FAIL! - Chik Fil-A
Boycotting Chik Fil-A over its corporate position on gays rebounded with a vengeance, while it remained a matter of controversy. Christian groups turned out in droves to support the company.

This means generalizing feelings about one thing and directing them either toward one's own firm (if positive) or a competitor (if negative).
Virtue Words
Positive and uplifting words keep positive association with a message.
Creating a positive mood proves indispensible for keeping a target market open to your message, even as their perception is swayed from any dissenting opinions.
Obtain Disapproval - Demonizing The Enemy
The other side gets thoroughly associated with the disparaging terms, and these get generalized among all similar associated people.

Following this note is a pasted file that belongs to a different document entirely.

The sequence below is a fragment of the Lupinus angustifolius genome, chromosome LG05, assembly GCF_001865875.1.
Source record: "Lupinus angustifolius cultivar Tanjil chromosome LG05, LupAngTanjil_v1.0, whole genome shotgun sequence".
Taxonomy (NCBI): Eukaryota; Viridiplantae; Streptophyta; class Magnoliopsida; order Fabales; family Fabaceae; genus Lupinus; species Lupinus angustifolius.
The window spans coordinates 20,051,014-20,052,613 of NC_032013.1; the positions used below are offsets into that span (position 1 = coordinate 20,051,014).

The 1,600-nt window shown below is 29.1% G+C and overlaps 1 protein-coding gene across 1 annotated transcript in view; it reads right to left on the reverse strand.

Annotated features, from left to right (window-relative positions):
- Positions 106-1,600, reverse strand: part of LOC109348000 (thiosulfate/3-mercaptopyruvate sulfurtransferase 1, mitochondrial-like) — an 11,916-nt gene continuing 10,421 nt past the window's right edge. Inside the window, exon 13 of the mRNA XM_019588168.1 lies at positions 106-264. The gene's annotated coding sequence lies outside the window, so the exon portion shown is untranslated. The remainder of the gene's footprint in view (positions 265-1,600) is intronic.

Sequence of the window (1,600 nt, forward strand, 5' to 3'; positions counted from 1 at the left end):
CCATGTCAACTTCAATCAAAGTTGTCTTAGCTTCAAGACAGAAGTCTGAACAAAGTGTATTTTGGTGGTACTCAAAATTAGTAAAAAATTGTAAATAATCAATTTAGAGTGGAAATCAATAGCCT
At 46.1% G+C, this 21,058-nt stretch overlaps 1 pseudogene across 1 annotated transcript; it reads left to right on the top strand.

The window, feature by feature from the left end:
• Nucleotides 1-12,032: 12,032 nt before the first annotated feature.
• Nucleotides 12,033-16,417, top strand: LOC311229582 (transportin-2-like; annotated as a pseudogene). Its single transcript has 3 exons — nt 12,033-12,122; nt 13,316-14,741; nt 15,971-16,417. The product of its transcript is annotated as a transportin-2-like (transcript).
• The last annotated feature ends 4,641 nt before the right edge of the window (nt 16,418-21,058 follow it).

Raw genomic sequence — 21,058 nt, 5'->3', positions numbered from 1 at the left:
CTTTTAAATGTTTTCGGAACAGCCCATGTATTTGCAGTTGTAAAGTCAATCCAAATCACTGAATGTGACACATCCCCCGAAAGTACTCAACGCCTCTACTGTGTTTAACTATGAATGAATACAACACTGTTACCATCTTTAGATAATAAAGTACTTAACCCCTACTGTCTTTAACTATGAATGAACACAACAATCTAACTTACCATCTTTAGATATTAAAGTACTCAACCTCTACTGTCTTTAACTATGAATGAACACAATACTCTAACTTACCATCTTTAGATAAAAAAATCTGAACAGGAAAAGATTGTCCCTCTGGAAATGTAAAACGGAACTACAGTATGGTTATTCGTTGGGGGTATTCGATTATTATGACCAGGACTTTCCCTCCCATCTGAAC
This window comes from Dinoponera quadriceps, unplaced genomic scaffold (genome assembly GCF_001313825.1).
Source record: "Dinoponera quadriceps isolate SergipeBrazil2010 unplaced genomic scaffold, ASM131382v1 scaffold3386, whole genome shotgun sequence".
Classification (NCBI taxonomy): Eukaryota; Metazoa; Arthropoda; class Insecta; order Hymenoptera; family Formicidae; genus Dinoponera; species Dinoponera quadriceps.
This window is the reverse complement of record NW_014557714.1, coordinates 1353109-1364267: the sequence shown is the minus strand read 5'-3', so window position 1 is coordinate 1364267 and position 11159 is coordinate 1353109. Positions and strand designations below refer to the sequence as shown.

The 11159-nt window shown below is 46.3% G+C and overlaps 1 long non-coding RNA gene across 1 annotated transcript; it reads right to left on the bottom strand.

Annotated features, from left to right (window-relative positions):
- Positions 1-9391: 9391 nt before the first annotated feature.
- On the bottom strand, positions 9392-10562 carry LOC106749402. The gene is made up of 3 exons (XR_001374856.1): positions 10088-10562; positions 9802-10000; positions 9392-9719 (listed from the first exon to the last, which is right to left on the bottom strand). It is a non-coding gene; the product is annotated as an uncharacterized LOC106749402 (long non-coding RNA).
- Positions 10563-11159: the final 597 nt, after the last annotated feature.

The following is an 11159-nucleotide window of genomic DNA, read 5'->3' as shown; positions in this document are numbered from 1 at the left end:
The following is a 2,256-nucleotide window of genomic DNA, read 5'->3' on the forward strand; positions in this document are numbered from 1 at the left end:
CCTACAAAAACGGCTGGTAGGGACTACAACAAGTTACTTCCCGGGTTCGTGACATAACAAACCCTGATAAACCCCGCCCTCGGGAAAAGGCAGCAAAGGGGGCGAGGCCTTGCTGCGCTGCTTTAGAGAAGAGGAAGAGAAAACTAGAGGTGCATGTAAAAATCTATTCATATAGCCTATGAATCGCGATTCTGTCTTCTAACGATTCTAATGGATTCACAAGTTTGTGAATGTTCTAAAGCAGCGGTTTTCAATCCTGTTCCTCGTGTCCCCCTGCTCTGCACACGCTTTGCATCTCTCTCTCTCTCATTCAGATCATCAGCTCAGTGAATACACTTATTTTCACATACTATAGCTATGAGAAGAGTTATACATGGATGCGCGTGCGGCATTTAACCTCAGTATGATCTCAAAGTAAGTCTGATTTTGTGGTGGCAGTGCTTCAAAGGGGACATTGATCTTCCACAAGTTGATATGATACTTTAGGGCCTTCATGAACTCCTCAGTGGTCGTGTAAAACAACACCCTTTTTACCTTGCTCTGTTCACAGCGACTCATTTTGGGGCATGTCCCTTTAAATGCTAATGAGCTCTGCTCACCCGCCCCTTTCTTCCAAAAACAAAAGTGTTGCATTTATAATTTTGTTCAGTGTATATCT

Time for a Revolution!
Whether a product or a government, people like to try new things.
PASS! -Jack in the Box
A 1990s crisis involving food contaminated with e. coli resulting in deaths of children could destroy some companies. Jack in the Box recovered by personalizing the company and making the public feel good about eating there. More recently another chain, though not dealing with a crisis, has employed the euphoria technique overtly, "Arby's, it's good mood food!"
FAIL! -Coca-Cola New Coke!
Slowly losing ground to Pepsi, Coca-Cola must not have thought it was losing ground fast enough. It broke the cardinal marketing rule of "If it ain't broke, don't fix it." New Coke did not meet a welcome wagon when it hit shelves, and gave Pepsi enough wiggle room to grab a larger market share than it might have otherwise achieved.

James Scott is the CEO of Princeton Corporate Solutions, a corporate globalization and political strategies firm, PCS offers a unique blend of think tank, corporate and governmental communication strategies to expedite the facilitation of long lasting relationship building in these necessary sectors. James Scott is a member of Chatham House, Aspen Institute and Manhattan Institute